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From a family of educators, Matthew Arnold was well educated and widely read even before he won a scholarship to Balliol College, Oxford University. For a time, his family lived in the Lake District, where Arnold met William Wordsworth. Arnold worked as a teacher, a fellow at Oriel College Oxford, a school inspector, and finally Professor of Poetry at Oxford. His poetry includes Thyrsis, an elegy to his friend Arthur Clough, considered along with Milton’s Lycidas, Shelley’s Adonais, and Tennyson’s In Memoriam to be the great pastoral elegies of British literature. Other of Arnold’s major poems include “The Scholar Gipsy,” “Tristram and Iseult,” and “Sohrab and Rustum.”
In addition to his poetry, Arnold wrote prose works addressing literature (Essays in Criticism), cultural and class issues (Culture and Anarchy) and religious issues (Literature and Dogma) in Victorian England. Throughout much of the 20th century, the reputation of Arnold’s prose works overshadowed that of his poetry.
The sea is calm to-night.
The tide is full, the moon lies fair
Upon the straits; on the French coast the light
Gleams and is gone; the cliffs of England stand;
Glimmering and vast, out in the tranquil bay.
Come to the window, sweet is the night-air!
Only, from the long line of spray
Where the sea meets the moon-blanched land,
Listen! you hear the grating roar
Of pebbles which the waves draw back, and fling,
At their return, up the high strand,
Begin, and cease, and then again begin,
With tremulous cadence slow, and bring
The eternal note of sadness in.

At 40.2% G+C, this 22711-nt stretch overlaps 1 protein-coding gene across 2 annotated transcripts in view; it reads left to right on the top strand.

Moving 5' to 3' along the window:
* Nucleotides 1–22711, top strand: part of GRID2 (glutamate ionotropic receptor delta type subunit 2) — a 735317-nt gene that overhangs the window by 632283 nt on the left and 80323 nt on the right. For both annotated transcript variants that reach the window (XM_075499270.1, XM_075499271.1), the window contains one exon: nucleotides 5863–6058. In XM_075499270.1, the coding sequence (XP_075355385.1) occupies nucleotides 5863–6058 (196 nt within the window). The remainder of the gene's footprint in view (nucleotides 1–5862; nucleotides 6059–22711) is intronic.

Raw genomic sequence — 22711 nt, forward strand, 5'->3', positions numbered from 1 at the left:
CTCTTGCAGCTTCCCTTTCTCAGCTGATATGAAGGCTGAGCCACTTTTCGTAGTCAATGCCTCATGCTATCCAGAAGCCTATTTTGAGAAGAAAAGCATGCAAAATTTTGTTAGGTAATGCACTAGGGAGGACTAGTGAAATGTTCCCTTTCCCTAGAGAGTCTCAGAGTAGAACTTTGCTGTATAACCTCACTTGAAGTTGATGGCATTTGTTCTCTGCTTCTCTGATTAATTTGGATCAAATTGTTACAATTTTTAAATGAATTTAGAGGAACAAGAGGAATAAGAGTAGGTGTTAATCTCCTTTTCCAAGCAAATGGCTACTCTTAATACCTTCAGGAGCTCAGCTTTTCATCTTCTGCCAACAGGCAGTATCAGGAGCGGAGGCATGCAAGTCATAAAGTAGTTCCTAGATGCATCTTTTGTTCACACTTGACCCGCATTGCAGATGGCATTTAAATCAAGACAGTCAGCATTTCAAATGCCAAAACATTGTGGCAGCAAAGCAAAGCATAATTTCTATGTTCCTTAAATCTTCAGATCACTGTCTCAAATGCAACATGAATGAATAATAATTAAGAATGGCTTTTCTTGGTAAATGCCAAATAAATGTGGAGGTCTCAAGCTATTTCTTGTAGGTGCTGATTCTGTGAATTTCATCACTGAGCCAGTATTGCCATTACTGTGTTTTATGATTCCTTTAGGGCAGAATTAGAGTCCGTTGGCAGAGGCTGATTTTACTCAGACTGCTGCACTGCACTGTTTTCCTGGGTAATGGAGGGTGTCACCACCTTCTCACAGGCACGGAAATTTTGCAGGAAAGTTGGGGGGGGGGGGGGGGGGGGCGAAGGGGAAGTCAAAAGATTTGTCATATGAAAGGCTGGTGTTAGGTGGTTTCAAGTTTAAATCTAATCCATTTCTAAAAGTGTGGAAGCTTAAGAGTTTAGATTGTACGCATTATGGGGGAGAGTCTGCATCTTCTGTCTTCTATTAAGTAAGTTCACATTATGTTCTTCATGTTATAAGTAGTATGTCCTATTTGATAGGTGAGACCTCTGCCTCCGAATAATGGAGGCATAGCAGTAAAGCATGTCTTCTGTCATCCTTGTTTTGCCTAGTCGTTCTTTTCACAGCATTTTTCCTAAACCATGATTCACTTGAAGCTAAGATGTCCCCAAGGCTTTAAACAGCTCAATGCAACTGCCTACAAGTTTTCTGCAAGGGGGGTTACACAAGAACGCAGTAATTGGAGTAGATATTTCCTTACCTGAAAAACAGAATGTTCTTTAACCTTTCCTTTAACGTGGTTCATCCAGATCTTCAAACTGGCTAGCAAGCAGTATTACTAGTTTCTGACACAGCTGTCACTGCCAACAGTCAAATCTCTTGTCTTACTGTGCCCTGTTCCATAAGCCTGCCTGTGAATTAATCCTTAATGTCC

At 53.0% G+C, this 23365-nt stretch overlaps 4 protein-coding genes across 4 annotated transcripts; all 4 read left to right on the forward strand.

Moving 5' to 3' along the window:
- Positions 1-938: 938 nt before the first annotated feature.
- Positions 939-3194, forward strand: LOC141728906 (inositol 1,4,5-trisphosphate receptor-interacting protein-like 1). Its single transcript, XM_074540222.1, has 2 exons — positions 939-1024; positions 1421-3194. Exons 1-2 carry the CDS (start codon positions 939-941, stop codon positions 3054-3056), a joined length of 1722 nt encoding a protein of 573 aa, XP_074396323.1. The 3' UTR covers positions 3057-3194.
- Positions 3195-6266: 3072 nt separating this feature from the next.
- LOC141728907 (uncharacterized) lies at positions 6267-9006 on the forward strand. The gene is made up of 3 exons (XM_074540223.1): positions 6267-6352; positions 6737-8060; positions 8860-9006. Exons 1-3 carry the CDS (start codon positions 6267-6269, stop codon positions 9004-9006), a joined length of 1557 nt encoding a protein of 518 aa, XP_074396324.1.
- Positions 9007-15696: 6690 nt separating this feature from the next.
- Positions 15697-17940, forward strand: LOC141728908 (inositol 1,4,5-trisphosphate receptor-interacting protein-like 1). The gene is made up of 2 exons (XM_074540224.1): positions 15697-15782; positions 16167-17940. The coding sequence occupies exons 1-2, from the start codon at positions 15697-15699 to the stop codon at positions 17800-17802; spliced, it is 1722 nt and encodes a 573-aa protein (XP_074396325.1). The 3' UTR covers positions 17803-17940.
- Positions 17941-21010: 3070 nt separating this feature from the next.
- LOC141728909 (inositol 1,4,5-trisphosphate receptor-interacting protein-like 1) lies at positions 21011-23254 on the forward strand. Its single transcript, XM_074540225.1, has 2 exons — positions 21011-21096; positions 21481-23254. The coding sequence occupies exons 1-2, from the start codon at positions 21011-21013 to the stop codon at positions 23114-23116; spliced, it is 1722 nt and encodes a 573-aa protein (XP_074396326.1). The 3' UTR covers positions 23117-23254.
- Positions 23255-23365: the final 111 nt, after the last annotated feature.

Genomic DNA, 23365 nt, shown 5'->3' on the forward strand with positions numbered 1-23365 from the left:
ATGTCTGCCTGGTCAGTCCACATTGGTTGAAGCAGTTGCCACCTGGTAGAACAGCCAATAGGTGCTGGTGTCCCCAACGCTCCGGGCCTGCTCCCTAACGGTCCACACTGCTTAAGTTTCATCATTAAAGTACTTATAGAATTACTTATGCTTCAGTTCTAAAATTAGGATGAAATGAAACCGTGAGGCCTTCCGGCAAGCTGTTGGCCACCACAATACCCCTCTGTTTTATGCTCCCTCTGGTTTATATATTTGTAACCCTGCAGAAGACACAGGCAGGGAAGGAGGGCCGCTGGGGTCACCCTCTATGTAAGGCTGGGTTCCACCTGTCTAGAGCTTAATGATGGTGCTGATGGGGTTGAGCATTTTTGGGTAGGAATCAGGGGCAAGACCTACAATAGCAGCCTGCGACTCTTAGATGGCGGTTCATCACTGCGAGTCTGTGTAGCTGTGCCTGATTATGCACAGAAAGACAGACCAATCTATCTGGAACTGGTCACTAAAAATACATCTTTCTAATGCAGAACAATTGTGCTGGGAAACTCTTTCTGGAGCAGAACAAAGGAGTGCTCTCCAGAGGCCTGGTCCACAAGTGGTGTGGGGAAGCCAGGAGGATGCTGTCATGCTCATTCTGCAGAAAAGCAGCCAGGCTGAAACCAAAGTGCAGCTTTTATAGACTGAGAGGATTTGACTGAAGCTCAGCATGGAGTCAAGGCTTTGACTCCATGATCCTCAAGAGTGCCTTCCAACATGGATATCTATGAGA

Sophocles long ago
Heard it on the Aegean, and it brought
Into his mind the turbid ebb and flow
Of human misery; we
Find also in the sound a thought,
Hearing it by this distant northern sea.
The Sea of Faith
Was once, too, at the full, and round earth’s shore
Lay like the folds of a bright girdle furled.
But now I only hear
Its melancholy, long, withdrawing roar,
Retreating, to the breath
Of the night-wind, down the vast edges drear
And naked shingles of the world.
Ah, love, let us be true
To one another! for the world, which seems
To lie before us like a land of dreams,
So various, so beautiful, so new,
Hath really neither joy, nor love, nor light,
Nor certitude, nor peace, nor help for pain;
And we are here as on a darkling plain
Swept with confused alarms of struggle and flight,
Where ignorant armies clash by night.
Matthew Arnold’s “Dover Beach”(click to see video)
View a video mini-lecture on Matthew Arnold’s “Dover Beach.”
“Dover Beach” is a dramatic monologue. Analyze the poem as a dramatic monologue by identifying the four characteristics of dramatic monologues: